Eating and Drinking Well in the Italian Riviera
Ligurian cuisine might surprise you. As you'd expect, given the long coastline, it employs all sorts of seafood, but its real claim to fame is the exemplary use of vegetables and herbs.
Basil is practically revered in Genoa—the word is derived from the Greek basileus, meaning "king"—and the city is considered the birthplace of pesto, the basil-rich pasta sauce. This and other herbs (laurel, fennel, and marjoram) are cultivated, but also grow wild on the sun-kissed hillsides. Naturally, seafood plays a prominent role on the menu, appearing in soups, salads, and pasta dishes. Vegetables—particularly artichokes, eggplant, and zucchini—are abundant, and usually prepared with liberal amounts of olive oil and garlic.
Like much of Italy, Liguria has a wide range of eating establishments from cafeteria-like tavole calde to family-run trattorias to sophisticated ristoranti. Lunch is served between 12:30 and 2:30 and dinner between 7:30 and 11. Also popular, especially in Genoa, are enoteche (wine bars), which serve simply prepared light meals late into the night.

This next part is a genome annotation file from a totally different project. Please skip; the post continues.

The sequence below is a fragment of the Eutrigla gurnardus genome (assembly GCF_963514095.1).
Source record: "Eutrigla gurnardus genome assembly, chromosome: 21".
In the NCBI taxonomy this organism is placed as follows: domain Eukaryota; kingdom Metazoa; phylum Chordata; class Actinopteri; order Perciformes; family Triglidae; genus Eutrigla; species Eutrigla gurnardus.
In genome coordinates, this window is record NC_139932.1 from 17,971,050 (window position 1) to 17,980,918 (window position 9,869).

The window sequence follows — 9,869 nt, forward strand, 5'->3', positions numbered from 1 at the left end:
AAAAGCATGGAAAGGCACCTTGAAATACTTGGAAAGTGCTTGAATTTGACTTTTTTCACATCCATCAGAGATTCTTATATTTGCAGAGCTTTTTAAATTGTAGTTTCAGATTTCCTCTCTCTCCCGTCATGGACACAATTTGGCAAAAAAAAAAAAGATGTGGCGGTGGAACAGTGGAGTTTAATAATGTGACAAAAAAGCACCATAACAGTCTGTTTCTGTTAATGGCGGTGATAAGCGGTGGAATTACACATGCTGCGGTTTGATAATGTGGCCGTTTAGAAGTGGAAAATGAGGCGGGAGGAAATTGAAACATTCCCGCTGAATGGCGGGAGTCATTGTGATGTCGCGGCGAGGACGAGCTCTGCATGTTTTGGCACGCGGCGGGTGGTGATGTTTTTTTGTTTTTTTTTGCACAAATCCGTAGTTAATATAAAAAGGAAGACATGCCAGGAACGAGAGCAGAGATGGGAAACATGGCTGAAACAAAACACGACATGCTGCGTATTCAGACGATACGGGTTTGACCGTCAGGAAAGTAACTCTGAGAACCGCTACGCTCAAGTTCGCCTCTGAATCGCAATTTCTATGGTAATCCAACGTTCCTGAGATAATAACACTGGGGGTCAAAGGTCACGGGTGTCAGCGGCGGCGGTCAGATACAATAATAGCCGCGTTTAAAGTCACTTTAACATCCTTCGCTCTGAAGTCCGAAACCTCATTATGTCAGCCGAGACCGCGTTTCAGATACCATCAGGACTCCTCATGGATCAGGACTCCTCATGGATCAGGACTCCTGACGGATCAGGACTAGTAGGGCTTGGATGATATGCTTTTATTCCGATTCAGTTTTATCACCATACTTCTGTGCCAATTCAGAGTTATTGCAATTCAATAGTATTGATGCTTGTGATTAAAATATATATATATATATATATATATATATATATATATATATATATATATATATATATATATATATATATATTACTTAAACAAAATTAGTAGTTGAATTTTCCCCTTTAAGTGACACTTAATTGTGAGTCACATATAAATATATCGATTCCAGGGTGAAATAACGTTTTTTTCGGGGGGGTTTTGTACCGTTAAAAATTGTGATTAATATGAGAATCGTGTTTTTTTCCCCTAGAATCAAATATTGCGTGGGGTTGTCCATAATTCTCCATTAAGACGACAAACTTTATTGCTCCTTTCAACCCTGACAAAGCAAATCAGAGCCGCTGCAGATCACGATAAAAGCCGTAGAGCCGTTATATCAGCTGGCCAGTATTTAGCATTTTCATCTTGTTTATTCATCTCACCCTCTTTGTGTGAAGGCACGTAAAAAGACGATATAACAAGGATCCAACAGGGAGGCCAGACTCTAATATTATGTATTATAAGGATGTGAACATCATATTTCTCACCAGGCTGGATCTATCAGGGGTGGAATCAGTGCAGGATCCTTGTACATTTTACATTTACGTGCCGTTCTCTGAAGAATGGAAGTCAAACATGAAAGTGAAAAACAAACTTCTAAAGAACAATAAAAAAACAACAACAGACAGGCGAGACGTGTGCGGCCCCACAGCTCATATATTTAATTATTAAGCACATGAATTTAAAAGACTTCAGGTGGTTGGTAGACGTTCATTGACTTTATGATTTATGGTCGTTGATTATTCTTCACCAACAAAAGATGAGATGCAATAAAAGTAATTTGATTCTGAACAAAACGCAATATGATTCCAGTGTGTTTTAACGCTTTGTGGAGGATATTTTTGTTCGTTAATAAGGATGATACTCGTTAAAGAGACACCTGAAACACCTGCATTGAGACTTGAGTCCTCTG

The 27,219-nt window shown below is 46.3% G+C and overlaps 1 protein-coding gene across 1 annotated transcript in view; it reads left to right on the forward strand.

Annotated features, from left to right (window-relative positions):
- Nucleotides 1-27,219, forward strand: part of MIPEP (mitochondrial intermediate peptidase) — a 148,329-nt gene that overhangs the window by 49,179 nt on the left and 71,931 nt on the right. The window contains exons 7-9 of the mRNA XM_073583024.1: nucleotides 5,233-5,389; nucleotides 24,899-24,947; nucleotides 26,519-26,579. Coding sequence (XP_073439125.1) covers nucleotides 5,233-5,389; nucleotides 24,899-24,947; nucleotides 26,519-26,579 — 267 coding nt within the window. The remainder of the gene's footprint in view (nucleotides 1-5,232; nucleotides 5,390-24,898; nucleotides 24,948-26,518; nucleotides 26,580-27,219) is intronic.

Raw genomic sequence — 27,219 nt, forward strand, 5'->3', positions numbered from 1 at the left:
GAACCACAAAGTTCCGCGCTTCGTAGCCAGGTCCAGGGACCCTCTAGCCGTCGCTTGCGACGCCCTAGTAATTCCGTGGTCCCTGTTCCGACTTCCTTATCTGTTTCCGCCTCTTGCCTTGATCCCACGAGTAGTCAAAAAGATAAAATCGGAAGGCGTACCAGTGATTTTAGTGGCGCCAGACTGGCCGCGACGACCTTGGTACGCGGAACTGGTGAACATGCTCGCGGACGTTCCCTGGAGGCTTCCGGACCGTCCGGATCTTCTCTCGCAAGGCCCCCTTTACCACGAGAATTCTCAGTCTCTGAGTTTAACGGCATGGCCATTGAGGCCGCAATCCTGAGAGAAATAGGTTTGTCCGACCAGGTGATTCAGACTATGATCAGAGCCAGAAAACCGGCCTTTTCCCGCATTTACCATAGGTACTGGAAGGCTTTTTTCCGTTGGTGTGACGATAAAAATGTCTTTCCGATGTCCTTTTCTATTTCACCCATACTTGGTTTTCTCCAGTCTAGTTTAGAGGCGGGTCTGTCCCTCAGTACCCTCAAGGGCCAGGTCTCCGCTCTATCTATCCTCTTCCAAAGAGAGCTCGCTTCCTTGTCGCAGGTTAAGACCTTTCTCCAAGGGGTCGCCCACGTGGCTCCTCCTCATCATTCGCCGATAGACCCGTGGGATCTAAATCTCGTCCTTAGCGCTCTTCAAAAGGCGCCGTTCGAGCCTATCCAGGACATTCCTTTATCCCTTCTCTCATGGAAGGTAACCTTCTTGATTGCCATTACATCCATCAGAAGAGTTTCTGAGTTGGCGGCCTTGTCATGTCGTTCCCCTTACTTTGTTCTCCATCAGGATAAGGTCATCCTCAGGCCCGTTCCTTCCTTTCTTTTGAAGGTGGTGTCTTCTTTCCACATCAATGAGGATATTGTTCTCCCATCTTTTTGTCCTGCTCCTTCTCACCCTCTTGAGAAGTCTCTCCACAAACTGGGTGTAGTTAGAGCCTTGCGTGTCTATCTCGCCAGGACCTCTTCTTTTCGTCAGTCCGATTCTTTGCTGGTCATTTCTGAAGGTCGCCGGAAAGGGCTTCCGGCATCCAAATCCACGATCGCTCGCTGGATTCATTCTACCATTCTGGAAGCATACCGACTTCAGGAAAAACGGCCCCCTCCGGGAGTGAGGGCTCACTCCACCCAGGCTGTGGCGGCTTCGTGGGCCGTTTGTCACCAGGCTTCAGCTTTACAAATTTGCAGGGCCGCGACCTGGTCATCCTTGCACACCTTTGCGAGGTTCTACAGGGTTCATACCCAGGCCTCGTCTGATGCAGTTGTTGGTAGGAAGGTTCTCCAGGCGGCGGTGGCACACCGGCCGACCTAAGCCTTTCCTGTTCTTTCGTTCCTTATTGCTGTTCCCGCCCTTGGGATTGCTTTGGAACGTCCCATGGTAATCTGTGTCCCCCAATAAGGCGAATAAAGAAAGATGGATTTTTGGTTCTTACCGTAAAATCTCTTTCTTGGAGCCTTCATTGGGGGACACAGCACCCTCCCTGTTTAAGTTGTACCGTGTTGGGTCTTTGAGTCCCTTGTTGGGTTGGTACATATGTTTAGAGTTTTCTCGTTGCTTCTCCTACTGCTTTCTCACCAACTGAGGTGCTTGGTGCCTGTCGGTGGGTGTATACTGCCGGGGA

When you're hankering for a snack, turn to bakeries and small eateries serving focaccia. The flatbread is more dense and flavorful here than what's sold as focaccia in American restaurants—it's the region's answer to pizza, usually eaten on the go. It comes simply salted and drizzled with olive oil; flavored with rosemary and olives; covered with cheese or anchovies; and even ripiena (stuffed), usually with cheese or vegetables and herbs.
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